Silence, A Parable – Myth And Legend


PAINTING: Odilon Redon, “Buddha Walking Among the Flowers,” 1905.

The mystic and author G.I. Gurdjieff, suggests that there are two world. He says, “There is in us a zone where noise and tumult have no place, and a zone where everything reverberates. Hazrat Inayat Khan also tells us through his writings, that everything emanates from silence and gives rise to all that exists, including ourselves and our many manifestations. There is so much to say about silence, but shhhh! – I won’t be saying it. Here’s a Zen tale on the subject… Enjoy! 🙂 

Learning to Be Silent:

The pupils of the Tendai School used to study meditation before Zen entered Japan. Four of them who were intimate friends promised one another to observe seven days of silence.

On the first day all were silent. Their meditation had begun auspiciously, but when night came and the oil lamps were growing dim one of the pupils could not help exclaiming to a servant: “Fix those lamps” The second pupil was surprised to hear the first one talk. “We are not supposed to say a word,” He remarked.

“You two are stupid. Why did you talk?” asked the third. “I am the only one who has not talked,” – concluded the fourth pupil.

sorry about errors on first post.. (Had to repost.)

The Soul As An Image Of Nirvana – Myth And Legend



I found this to be an interesting tale and well deserving for a post here on the blog. The story goes that once a great king of India asked some fundamental questions about the basic teachings of the Buddha. The text is preserved as a dialogue between King Milinda and Nagasena, a representative of Buddhism. I might add  that according to Buddhist tradition, King Milinda (c.155 b.c.) was a local ruler of a province in India that had been part of the conquests of Alexander the Great. Archaeological evidence indicates that Buddhism had reached some degree of official status under King Milinda. Popular Buddhist legend recounts that in his constant search for new truths, King Milinda asked a number of questions about how man should live a good life and meet a good death.. Here is the story:   

King Milinda said: “I will grant you, Nagasena, that Nirvana is absolute ease, and that nevertheless one cannot point to its form or shape, its duration of size, either by simile or explanation, by reason or by argument. But is there perhaps some quality of Nirvana which is shares with other things, and which lends itself to a metaphorical explanation?”

“Its form, O king, cannot be elucidated by similes but its qualities can.”

“How good to hear that, Nagasena! Speak then, quickly, so that I may have an explanation of even one of the aspects of Nirvana! Appease the fever of my heart! Allay it with the cool sweet breezes of your words!”

“Nirvana share one quality with the lotus, two with water, three with medicine, ten with space, three with the wishing jewel, and five with a mountain peak. As the lotus is unstained by water, so is Nirvanan unstained by all the defilements. As cool water allays feverish heat, so also Nirvana is cool and allays the fever of the passions. More over, as water removes the thirst of men and beasts who are exhausted, parched, thirsty and overpowered by heat, so also Nirvana removes the craving for sensuous enjoyments, the craving for further becoming (the craving for reincarnation), the craving for the cessation of becoming (the craving for the end of reincarnation). As medicine protects from poison, so Nirvana protects from the torments of the poisonous passions. Moreover, as medicine puts an end to sickness, so Nirvana to all sufferings. Finally, Nirvana and medicine both give security. And these are the ten qualities which Nirvana shares with space.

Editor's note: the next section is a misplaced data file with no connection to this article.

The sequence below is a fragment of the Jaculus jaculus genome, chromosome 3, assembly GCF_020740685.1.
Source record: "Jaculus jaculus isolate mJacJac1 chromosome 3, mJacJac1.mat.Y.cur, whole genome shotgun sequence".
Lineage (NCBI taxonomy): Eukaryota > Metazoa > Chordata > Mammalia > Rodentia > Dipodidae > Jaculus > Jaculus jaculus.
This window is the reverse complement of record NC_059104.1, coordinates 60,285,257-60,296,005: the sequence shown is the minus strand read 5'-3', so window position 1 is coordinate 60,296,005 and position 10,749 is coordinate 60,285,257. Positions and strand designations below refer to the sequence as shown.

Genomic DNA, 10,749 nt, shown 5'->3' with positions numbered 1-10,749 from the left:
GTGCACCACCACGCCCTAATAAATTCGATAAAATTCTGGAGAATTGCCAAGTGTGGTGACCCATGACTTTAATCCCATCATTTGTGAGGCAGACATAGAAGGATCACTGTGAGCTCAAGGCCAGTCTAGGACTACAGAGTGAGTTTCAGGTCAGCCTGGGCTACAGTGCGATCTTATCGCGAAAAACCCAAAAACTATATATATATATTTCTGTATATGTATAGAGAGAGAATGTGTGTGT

Neither is born, grows old, passes away, or is reborn; both are unconquerable, cannot be stolen, are unsupported, are roads respectively for birds and Arhats (Someone who is or is becoming a Buddha) to journey on, are unobstructed and infinite. Like the wishing jewel, Nirvana grants all one can desire, brings joy, and sheds light. As a mountain peak is lofty and exalted, so is Nirvana., As a mountain peak is inaccessible, so is Nirvana inaccessible to all the passions. As no seeds can grow on a mountain peak, so the seeds of all the passions cannot grow in Nirvana. And finally, as a mountain peak is free from all desire to please or displease, so is Nirvana.”

“Well said, Nagasena! So it is, and as such I accept it.!

from Buddhist Texts, Throughout the Ages. (New York: Harper & Row 1964), pp.97-100

Ganesh And The Contest For Guardianship Of The Gunas, Myth And Legend


“The Ganas approached Brahma with their problem, but he was unable to solve it, so he sought the help of Vishnu to persuade Lord Siva to appoint a new Ganapati (Leader of the Ganas). Lord Vishnu suggested that the Ganas select either of the two sons of Lord Siva as their Guardian: Kartikaya or the pot-bellied Lambodar, also known as Ganesha. In order to find out which of the two sons would be worthy of assuming the title of the Ganesha, the gods and subgods decided to hold a contest between the two. A day, time and site for holding the contest were decided.